In looking across the lake at where our route would go, we also had our first feelings of trepidation. Could we really make it across that band of rock coming straight out from the lake? From this vantage point it seemed impossible. The next day would tell.
Great Western Divide 2
On Day 4 we made our way around South Guard Lake and, sure enough, as we got closer to the features on the other side of the lake, it became apparent it would go.
It’s interesting how the eye interprets distance and scale in this environment. On a few occasions, passes looked awfully steep and impossible, but as we made our way up them, they inexorably fell behind us. Yet on flatter sections like the bench between Copper Mine and Horn Col, distances that we thought we would bound over turned out to be very lengthy.
Later in the day we had our first navigational challenge, and ended up getting separated from Paul on a different forested ridge. We eventually reconvened, but it was a good reminder to stay together. This was a big day for us, as we ascended Thunder Ridge Pass and Talus Pass. Pretty exciting stuff for the low-landers, and I think we were pretty pleased with our capabilities. We made our way down to a fantastic campsite at Colby Lake, where we ended the day with a swim.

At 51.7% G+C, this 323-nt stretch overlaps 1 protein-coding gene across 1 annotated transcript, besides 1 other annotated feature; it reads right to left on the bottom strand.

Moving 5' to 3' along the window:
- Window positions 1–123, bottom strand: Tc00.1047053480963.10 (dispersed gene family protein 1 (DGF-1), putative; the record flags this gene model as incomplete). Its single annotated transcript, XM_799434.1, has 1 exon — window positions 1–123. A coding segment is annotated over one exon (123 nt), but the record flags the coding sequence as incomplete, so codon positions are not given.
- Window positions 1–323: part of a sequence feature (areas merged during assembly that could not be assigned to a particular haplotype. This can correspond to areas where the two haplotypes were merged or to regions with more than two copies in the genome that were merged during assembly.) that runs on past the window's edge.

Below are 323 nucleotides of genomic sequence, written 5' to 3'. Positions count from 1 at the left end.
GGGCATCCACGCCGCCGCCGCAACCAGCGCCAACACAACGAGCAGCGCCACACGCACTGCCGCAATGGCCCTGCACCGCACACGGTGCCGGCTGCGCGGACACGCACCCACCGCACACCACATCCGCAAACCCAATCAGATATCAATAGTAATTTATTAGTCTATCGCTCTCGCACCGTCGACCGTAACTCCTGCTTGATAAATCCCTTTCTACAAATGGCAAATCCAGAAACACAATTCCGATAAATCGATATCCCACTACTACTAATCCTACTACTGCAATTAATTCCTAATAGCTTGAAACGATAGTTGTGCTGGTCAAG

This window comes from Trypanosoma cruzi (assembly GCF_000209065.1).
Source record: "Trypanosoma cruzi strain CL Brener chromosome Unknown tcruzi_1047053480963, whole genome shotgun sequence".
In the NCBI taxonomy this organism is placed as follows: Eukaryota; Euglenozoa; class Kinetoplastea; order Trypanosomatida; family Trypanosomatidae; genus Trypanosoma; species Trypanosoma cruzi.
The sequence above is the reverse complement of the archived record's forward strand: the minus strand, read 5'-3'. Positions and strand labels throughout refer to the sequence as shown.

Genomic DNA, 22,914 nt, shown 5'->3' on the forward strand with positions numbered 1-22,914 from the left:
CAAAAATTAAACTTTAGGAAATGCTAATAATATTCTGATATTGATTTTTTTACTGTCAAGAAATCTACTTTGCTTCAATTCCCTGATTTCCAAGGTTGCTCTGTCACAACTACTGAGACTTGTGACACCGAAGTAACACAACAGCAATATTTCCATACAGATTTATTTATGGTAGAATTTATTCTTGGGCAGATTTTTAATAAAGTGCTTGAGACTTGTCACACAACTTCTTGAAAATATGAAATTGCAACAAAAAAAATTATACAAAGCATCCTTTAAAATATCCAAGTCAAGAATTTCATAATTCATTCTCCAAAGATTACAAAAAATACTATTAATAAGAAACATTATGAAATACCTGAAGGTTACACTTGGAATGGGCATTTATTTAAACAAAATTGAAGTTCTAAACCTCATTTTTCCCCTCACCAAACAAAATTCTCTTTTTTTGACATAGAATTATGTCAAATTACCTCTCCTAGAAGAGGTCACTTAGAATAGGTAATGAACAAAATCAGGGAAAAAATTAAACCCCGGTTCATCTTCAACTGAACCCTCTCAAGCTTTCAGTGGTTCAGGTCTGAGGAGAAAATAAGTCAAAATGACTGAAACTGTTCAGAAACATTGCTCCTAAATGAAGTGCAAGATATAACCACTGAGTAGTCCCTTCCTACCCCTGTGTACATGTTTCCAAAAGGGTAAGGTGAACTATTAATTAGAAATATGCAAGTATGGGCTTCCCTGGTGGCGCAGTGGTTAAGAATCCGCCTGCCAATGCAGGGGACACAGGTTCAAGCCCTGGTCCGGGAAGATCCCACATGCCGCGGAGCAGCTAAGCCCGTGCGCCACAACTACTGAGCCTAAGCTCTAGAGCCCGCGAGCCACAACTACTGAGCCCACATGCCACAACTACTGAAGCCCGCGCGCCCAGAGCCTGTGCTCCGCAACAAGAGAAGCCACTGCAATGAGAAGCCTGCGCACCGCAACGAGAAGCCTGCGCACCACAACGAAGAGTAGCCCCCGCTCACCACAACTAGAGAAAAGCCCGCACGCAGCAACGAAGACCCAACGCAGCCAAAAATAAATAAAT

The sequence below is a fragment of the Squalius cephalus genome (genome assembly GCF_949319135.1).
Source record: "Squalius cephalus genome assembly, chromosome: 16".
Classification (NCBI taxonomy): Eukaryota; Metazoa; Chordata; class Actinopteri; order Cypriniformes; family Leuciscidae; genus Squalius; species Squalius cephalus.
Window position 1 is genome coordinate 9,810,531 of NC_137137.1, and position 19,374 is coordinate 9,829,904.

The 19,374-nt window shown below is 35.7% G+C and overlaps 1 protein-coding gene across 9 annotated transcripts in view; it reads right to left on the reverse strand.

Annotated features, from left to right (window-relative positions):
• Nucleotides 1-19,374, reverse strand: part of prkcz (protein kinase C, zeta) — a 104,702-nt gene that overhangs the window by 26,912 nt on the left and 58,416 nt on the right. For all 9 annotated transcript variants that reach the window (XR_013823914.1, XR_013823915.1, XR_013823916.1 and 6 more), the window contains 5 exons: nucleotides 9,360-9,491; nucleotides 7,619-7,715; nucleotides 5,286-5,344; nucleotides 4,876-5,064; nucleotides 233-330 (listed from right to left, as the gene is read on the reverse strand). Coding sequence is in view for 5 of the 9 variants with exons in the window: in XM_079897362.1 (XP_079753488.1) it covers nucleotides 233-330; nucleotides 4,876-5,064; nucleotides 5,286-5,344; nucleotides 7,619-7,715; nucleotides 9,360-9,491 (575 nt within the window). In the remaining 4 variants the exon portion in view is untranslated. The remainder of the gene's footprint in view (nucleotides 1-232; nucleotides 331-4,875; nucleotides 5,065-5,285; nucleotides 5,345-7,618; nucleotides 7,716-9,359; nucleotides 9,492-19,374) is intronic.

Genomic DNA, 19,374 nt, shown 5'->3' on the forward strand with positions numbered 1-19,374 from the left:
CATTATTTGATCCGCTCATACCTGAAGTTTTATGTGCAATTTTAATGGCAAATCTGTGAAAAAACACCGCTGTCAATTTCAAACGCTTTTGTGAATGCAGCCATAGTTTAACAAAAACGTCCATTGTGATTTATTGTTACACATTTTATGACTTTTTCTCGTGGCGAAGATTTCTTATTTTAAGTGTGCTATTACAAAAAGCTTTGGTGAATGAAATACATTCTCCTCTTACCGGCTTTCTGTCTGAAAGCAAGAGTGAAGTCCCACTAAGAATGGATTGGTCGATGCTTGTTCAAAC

Kings Kaweah Divide
The next day (Day 5) we made our way down and around Whaleback Mountain and then up Cloud Canyon. This was our hardest day by far. We made our way up through steep forested slopes that gave way to more alpine conditions. Slowly but surely we were making our way up to Copper Mine Pass.